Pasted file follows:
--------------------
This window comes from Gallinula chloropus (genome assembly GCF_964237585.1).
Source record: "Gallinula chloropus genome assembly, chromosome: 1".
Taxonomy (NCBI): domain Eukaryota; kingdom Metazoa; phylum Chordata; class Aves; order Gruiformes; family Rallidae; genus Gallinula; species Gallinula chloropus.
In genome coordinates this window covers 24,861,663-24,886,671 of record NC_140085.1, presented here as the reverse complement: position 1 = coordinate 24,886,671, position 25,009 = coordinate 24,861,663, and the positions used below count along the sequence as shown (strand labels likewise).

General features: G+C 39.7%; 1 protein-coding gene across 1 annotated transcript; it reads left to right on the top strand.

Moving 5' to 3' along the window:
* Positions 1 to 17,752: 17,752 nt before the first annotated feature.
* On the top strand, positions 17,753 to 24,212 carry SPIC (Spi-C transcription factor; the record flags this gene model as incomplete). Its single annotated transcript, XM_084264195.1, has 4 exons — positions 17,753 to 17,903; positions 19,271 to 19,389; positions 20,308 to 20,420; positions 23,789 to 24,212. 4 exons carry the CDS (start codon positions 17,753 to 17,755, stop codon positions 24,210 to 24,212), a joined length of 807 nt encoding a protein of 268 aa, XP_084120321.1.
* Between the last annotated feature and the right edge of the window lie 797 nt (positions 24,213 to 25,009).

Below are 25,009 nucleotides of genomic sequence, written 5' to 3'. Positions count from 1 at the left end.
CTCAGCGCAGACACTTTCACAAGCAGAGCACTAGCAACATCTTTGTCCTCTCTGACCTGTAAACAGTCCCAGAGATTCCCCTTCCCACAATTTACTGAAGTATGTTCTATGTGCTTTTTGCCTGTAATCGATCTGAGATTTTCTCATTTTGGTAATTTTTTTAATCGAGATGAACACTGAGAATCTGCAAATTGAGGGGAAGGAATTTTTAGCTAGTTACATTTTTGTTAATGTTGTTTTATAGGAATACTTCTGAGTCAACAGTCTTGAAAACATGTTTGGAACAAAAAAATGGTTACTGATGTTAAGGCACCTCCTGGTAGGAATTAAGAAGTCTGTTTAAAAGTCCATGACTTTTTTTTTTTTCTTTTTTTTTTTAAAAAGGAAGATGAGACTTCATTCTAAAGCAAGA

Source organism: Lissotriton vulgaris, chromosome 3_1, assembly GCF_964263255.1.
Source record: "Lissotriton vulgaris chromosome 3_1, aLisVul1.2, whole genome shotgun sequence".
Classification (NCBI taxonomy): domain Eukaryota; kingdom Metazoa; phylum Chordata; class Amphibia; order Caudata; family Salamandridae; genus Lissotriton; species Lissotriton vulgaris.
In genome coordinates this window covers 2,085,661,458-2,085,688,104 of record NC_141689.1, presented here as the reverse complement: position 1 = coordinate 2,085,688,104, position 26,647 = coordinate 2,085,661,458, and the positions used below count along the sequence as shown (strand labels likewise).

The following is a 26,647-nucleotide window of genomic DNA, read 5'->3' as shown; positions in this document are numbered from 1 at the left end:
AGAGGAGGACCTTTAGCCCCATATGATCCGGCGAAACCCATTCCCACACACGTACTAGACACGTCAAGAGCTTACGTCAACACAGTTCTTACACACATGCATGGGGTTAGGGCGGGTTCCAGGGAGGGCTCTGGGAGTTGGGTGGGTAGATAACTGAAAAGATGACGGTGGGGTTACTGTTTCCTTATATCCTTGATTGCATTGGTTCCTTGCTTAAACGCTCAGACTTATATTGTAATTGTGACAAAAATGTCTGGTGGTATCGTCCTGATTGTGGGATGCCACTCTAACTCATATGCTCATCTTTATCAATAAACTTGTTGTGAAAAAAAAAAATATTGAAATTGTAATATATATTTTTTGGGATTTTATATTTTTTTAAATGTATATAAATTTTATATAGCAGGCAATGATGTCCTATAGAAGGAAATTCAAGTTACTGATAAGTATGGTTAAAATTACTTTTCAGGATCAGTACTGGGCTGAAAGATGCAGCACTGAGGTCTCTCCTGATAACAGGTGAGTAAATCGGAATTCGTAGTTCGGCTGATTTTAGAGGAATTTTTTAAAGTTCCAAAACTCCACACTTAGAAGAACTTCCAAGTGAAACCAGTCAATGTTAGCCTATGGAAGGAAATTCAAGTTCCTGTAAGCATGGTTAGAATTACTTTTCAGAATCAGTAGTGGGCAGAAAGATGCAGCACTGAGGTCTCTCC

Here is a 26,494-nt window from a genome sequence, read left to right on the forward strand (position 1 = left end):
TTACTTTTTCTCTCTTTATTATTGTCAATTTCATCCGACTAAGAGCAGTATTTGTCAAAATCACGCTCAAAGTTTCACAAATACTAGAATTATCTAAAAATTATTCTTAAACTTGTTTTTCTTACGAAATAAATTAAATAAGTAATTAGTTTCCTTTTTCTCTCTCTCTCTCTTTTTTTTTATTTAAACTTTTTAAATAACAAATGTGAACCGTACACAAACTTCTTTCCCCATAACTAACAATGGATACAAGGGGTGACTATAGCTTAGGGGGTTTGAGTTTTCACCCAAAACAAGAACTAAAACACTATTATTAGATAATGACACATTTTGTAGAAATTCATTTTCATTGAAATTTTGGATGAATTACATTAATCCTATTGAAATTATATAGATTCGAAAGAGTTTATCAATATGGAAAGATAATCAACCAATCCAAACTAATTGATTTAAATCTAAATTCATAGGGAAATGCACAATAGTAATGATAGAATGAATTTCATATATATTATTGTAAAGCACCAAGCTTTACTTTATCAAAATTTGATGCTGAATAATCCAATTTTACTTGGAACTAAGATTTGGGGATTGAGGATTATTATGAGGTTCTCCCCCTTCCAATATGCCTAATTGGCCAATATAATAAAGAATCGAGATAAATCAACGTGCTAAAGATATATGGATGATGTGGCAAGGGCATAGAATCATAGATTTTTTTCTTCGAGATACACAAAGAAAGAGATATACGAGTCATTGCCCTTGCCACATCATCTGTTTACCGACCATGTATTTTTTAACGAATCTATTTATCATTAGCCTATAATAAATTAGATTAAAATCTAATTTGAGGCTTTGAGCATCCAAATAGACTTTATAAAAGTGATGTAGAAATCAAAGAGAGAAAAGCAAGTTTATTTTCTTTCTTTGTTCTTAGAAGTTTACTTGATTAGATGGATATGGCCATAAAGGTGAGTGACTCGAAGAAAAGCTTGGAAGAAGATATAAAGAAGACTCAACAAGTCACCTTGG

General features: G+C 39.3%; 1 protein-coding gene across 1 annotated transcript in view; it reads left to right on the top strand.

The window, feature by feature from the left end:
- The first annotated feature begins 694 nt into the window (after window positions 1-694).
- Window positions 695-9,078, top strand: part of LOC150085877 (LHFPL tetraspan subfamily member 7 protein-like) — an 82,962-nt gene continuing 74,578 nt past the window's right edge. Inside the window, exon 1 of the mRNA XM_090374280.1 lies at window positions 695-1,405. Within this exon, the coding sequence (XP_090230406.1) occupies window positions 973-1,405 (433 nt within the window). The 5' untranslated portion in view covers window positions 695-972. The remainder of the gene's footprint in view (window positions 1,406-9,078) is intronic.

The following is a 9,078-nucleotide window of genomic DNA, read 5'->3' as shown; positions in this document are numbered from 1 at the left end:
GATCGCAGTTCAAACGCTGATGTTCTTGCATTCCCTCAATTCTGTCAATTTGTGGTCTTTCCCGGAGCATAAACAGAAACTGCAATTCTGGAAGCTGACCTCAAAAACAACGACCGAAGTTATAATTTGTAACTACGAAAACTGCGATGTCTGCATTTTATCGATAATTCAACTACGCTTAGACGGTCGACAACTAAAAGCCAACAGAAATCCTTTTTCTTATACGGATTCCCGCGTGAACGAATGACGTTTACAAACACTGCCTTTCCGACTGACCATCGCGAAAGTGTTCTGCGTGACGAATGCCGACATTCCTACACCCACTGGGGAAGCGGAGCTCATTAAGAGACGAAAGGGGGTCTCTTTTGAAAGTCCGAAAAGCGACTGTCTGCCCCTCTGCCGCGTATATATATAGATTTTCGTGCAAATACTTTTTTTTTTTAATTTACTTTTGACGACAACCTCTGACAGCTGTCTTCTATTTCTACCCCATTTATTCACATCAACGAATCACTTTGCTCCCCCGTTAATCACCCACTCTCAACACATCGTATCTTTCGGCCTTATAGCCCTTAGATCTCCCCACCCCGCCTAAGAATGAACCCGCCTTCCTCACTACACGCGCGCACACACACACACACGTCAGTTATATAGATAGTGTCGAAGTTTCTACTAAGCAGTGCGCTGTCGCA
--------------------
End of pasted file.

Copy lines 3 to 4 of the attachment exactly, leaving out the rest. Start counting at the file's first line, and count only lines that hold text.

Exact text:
Taxonomy (NCBI): domain Eukaryota; kingdom Metazoa; phylum Chordata; class Aves; order Gruiformes; family Rallidae; genus Gallinula; species Gallinula chloropus.
In genome coordinates this window covers 24,861,663-24,886,671 of record NC_140085.1, presented here as the reverse complement: position 1 = coordinate 24,886,671, position 25,009 = coordinate 24,861,663, and the positions used below count along the sequence as shown (strand labels likewise).